May
25
Thu
Professor Peter Singer: Living an Ethical Life @ Created in 1783 by Royal Charter The Royal Society of Edinburgh
May 25 @ 6:00 pm – 7:30 pm
Professor Peter Singer: Living an Ethical Life @  Created in 1783 by Royal Charter  The Royal Society of Edinburgh | Scotland | United Kingdom

One of the world’s leading moral philosophers, Professor Singer will explore what it means to live ethically in the 21st Century.

Peter Singer first became well known internationally after the publication of Animal Liberation in 1975. Since then, he has written, co-authored, edited or co-edited more than 40 books. In 2005, Time Magazine named Professor Singer one of the 100 most influential people in the world, and in 2012, he was made a Companion of the Order of Australia, the nation’s highest civic honour.

Organised in partnership with the Royal Institute of Philosophy.

Open to all and free to attend – registration required.


Speaker

Peter Singer, Ira W DeCamp Professor of Bioethics, University Center for Human Values, Princeton University, US; Laureate Professor at the University of Melbourne, Australia.

May
8
Tue
Open Lectures: Dream Cities by David Wingrove @ The University of Edinburgh
May 8 @ 7:00 pm – 8:00 pm
Open Lectures: Dream Cities by David Wingrove @ The University of Edinburgh

Our Open Lectures series celebrates the research, projects, collaborations, events and professional practices of our teaching staff at the Centre for Open Learning. Our courses are designed and taught by an extraordinary range of talented and dedicated academics, practitioners and professionals. Many enjoy long and distinguished careers whilst others are in the early stages, perhaps in the midst of their postdoctoral study or working on their first book or exhibition.

Our new series will, for the first time, bring our learning community together to listen and engage with our tutors, as they reveal the story behind their own practices and research, perhaps through a funded project, a commission or continuing professional development.

Dream Cities

Our fifth and final lecture will explore the multiplicity of cross-currents between Lawrence Durrell’s The Alexandria Quartet and Paul Morand’s Hecate and Her Dogs (Hécate et ses chiens), including the notion of exoticism and the eroticisation of ‘the Orient’ by the Western eye, the limitations of the unreliable first-person narrator and the problems of memory, the cliché of the ‘fatal woman’ and its problematic role in contemporary cultural discourse and the concept of erotic taboo and its literary representation.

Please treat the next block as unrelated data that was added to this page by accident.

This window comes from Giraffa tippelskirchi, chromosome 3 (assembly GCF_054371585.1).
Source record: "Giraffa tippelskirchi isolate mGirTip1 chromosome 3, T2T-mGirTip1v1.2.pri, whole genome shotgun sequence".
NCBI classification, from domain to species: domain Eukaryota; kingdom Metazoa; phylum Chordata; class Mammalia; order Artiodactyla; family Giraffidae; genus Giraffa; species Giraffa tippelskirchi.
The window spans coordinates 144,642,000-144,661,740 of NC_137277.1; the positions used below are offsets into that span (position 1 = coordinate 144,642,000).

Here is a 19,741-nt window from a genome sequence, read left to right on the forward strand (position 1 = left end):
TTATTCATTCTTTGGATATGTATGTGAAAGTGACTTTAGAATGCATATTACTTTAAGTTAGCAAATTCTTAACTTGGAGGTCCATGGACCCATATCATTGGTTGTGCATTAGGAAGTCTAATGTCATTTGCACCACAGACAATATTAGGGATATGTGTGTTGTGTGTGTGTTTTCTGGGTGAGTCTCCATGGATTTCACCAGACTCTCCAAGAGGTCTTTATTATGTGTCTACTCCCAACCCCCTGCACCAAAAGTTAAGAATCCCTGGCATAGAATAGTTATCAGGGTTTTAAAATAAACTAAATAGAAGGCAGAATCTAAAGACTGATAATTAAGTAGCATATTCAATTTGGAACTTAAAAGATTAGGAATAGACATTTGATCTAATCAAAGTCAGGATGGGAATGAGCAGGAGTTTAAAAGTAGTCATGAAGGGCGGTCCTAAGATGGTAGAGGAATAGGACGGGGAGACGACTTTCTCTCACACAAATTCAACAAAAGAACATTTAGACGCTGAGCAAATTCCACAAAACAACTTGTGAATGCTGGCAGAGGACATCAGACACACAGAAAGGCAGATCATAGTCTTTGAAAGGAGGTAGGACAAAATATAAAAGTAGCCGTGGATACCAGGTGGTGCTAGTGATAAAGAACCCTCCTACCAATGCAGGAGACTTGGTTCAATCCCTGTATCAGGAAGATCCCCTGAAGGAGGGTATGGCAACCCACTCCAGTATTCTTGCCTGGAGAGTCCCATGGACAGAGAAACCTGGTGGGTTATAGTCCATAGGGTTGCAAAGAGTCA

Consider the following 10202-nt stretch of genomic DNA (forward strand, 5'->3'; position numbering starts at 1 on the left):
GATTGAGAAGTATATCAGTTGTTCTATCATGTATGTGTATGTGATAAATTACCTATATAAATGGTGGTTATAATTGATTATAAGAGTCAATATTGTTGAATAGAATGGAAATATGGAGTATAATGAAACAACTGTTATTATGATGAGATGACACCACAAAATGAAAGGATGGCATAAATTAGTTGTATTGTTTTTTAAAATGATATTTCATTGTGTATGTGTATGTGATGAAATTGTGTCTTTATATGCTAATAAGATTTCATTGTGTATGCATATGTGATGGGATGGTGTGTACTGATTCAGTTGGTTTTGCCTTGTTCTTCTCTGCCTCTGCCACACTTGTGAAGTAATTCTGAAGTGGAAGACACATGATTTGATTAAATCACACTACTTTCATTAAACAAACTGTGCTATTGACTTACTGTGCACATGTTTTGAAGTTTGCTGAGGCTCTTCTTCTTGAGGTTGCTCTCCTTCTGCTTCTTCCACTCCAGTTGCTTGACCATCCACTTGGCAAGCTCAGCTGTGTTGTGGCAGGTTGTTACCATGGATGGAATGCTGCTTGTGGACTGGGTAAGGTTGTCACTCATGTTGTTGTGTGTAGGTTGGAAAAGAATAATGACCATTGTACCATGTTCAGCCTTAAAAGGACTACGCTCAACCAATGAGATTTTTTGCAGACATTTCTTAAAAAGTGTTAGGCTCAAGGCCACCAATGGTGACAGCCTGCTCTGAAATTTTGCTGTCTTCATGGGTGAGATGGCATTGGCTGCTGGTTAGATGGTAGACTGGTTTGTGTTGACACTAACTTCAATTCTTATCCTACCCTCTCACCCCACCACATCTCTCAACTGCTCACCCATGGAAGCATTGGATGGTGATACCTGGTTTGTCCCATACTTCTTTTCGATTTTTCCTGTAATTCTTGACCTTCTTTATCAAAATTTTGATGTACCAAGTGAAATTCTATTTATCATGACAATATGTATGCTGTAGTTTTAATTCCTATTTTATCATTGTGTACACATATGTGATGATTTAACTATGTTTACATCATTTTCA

David Wingrove

David Melville Wingrove is a tutor in Literature and Film Studies for the University of Edinburgh Short Courses. His courses include Dark Fairy Tales, Victorian Gothic, Vampire Fiction and Durrell and The Alexandria Quartet. He wrote his thesis at Harvard University on Durrell and the Myth of the City and has lectured on Durrell and Cavafy for the Royal Scottish Hellenic Society. He has also published widely as a film journalist and has recently authored book chapters on the films of Robert Altman (Images and That Cold Day in the Park) and the fantasy fiction of George MacDonald (Lilith and The Romantic Vampire Tradition).

 

Ticket and Event Information

The event is free and open to the public. To secure your place, tickets have to be booked in advance via this page. The lecture will take place in a lecture theatre which is accessible to wheelchair users and equipped with an induction loop system.

Jun
5
Tue
Ragged University: Music, Mathematics and the Harmony of the Spheres by Hugh Peters @ The Castle Hotel
Jun 5 @ 7:00 pm – 10:00 pm
Ragged University: Music, Mathematics and the Harmony of the Spheres by Hugh Peters @ The Castle Hotel

You are invited to the open event at The Castle Hotel  (66 Oldham St, Manchester, M4 1LE) on the 5th June 2018 from 7pm to 10pm to enjoy a talk, some food and some music.  It is an open door event, no tickets required; just come along, put your feet up and bring your friends.  Hugh Peters will be taking us on a journey through the history of music…

 

Music, mathematics and the harmony of the spheres by Hugh Peters

The Scientific Revolution, occurring in very broad terms between 1550 and 1750, is generally regarded as leading to the replacement of ‘magical thinking’ by the ‘scientific method’. This can however be seen as a much more ambivalent process, in which beliefs fluctuated and co-existed with each other, even in the minds of major scientists such as Newton and Hooke. Both these thinkers were profoundly influenced by the traditions of alchemy, astrology and the idea of sympathetic resonances throughout nature.

While mathematics certainly came to the fore in this period as the ‘language’ of science, this happened partly because of the ‘mystical’ belief persisting from the time of Pythagoras that numbers underlay the structure of everything in the cosmos. Further, music, in the form of ‘harmonic theory’, was a major factor in both practical investigations of and theorising about matter and material phenomena.

In this entertaining and non-technical talk, Hugh Peters explores 16th and 17th century thought, drawing on the work of Newton, Hooke and others and addresses the subjects of the ‘music of the spheres’ and the origins of Newton’s Principia. The speaker is an accomplished musician and will illustrate some of the concepts on the classical guitar.